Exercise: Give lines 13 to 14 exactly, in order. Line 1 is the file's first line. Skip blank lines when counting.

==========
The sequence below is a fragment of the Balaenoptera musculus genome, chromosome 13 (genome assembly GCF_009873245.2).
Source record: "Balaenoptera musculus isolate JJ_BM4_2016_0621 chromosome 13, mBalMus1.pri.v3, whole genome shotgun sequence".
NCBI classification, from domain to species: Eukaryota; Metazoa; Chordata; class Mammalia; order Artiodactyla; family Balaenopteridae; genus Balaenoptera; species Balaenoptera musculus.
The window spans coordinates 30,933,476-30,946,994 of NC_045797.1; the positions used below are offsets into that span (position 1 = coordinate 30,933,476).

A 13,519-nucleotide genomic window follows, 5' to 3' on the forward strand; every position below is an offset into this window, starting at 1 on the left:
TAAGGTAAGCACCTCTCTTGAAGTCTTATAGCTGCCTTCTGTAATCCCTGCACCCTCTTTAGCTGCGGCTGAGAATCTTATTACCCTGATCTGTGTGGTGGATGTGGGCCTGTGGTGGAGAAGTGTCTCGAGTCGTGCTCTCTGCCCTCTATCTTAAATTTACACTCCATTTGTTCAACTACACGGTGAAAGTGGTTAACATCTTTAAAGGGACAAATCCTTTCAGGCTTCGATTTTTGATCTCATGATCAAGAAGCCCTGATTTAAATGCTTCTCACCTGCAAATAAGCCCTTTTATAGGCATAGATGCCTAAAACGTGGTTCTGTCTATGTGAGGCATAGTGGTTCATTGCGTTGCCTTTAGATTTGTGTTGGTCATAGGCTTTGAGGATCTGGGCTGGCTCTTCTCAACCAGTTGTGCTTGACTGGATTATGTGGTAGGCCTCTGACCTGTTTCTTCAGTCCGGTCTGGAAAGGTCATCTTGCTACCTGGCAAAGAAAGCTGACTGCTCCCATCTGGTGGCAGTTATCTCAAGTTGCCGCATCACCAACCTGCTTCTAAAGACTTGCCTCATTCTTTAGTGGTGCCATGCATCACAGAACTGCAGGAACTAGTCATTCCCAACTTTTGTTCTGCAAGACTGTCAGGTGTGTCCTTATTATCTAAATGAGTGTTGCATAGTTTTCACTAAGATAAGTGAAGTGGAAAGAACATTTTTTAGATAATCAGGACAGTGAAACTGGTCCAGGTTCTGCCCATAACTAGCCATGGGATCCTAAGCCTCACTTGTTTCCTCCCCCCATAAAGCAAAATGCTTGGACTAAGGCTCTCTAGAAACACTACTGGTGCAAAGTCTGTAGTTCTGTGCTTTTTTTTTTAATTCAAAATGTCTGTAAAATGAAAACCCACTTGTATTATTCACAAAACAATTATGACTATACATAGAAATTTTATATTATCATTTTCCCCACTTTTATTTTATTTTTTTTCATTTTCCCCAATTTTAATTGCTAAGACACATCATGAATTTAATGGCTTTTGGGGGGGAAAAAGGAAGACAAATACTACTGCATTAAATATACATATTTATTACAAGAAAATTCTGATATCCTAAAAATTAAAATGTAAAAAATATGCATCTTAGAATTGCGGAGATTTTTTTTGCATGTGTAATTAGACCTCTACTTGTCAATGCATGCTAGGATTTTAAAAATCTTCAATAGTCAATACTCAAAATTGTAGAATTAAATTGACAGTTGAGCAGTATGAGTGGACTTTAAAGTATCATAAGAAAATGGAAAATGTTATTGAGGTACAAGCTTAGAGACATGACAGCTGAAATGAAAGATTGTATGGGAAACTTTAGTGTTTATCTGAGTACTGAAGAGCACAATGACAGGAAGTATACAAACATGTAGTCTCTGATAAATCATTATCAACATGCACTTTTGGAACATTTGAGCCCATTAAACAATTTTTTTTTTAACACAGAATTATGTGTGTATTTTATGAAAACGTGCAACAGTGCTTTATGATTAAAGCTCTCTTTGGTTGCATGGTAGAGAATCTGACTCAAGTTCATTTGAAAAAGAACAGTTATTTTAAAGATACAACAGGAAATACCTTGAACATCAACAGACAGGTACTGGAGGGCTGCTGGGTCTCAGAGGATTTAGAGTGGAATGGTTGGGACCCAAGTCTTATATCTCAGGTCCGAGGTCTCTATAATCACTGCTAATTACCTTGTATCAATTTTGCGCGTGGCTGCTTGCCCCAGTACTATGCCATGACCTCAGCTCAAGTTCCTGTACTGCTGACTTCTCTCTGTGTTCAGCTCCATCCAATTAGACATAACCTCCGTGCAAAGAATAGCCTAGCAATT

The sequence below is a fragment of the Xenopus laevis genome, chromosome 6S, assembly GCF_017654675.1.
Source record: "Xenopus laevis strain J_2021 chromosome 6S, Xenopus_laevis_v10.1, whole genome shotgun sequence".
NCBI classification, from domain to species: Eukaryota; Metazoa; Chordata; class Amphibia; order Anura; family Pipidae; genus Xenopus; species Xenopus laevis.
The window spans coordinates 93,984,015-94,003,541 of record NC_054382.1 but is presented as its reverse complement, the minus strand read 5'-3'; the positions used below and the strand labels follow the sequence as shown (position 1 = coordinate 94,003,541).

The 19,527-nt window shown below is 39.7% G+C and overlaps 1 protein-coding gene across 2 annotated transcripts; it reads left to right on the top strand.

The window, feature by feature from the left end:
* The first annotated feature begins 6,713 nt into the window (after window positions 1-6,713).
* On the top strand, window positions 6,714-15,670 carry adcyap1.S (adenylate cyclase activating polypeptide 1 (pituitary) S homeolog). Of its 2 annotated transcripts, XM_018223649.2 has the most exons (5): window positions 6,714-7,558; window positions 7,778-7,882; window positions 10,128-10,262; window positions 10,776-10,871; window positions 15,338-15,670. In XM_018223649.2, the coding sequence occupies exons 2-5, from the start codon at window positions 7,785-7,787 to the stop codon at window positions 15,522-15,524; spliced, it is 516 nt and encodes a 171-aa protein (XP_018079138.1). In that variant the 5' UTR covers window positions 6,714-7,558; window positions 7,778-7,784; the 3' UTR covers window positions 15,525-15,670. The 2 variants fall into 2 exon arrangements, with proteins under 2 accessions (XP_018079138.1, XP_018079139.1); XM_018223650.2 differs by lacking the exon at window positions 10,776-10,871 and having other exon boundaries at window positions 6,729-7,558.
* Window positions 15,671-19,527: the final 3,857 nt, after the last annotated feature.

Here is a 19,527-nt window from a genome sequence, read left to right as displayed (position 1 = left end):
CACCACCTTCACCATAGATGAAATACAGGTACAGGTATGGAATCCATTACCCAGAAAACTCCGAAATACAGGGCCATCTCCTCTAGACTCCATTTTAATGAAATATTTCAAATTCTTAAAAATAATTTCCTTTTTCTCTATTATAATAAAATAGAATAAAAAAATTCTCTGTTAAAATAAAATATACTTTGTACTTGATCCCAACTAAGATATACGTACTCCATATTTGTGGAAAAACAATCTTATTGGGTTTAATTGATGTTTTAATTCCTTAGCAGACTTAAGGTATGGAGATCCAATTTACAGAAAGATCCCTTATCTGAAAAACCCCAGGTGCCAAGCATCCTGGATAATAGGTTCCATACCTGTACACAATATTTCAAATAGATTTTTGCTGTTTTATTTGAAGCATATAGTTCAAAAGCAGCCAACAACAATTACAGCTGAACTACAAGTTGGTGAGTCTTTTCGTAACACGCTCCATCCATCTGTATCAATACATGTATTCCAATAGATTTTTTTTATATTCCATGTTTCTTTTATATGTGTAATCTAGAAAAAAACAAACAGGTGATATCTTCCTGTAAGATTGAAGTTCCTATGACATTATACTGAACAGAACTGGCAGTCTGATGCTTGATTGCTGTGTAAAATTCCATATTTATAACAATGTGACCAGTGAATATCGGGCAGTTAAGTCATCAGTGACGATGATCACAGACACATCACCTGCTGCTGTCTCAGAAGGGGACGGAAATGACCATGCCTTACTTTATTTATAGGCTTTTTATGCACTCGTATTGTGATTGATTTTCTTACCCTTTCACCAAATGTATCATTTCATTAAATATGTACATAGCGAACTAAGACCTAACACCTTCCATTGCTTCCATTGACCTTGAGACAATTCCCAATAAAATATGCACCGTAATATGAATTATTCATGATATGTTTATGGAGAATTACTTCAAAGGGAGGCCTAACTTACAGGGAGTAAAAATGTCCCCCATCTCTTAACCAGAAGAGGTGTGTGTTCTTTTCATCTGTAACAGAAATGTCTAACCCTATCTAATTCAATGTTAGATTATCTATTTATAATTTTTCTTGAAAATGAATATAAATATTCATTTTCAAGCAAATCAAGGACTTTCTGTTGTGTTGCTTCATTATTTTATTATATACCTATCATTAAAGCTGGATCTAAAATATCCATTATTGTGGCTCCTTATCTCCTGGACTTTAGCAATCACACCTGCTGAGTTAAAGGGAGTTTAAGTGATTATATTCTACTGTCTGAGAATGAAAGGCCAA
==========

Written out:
* The first annotated feature begins 6,713 nt into the window (after window positions 1-6,713).
* On the top strand, window positions 6,714-15,670 carry adcyap1.S (adenylate cyclase activating polypeptide 1 (pituitary) S homeolog). Of its 2 annotated transcripts, XM_018223649.2 has the most exons (5): window positions 6,714-7,558; window positions 7,778-7,882; window positions 10,128-10,262; window positions 10,776-10,871; window positions 15,338-15,670. In XM_018223649.2, the coding sequence occupies exons 2-5, from the start codon at window positions 7,785-7,787 to the stop codon at window positions 15,522-15,524; spliced, it is 516 nt and encodes a 171-aa protein (XP_018079138.1). In that variant the 5' UTR covers window positions 6,714-7,558; window positions 7,778-7,784; the 3' UTR covers window positions 15,525-15,670. The 2 variants fall into 2 exon arrangements, with proteins under 2 accessions (XP_018079138.1, XP_018079139.1); XM_018223650.2 differs by lacking the exon at window positions 10,776-10,871 and having other exon boundaries at window positions 6,729-7,558.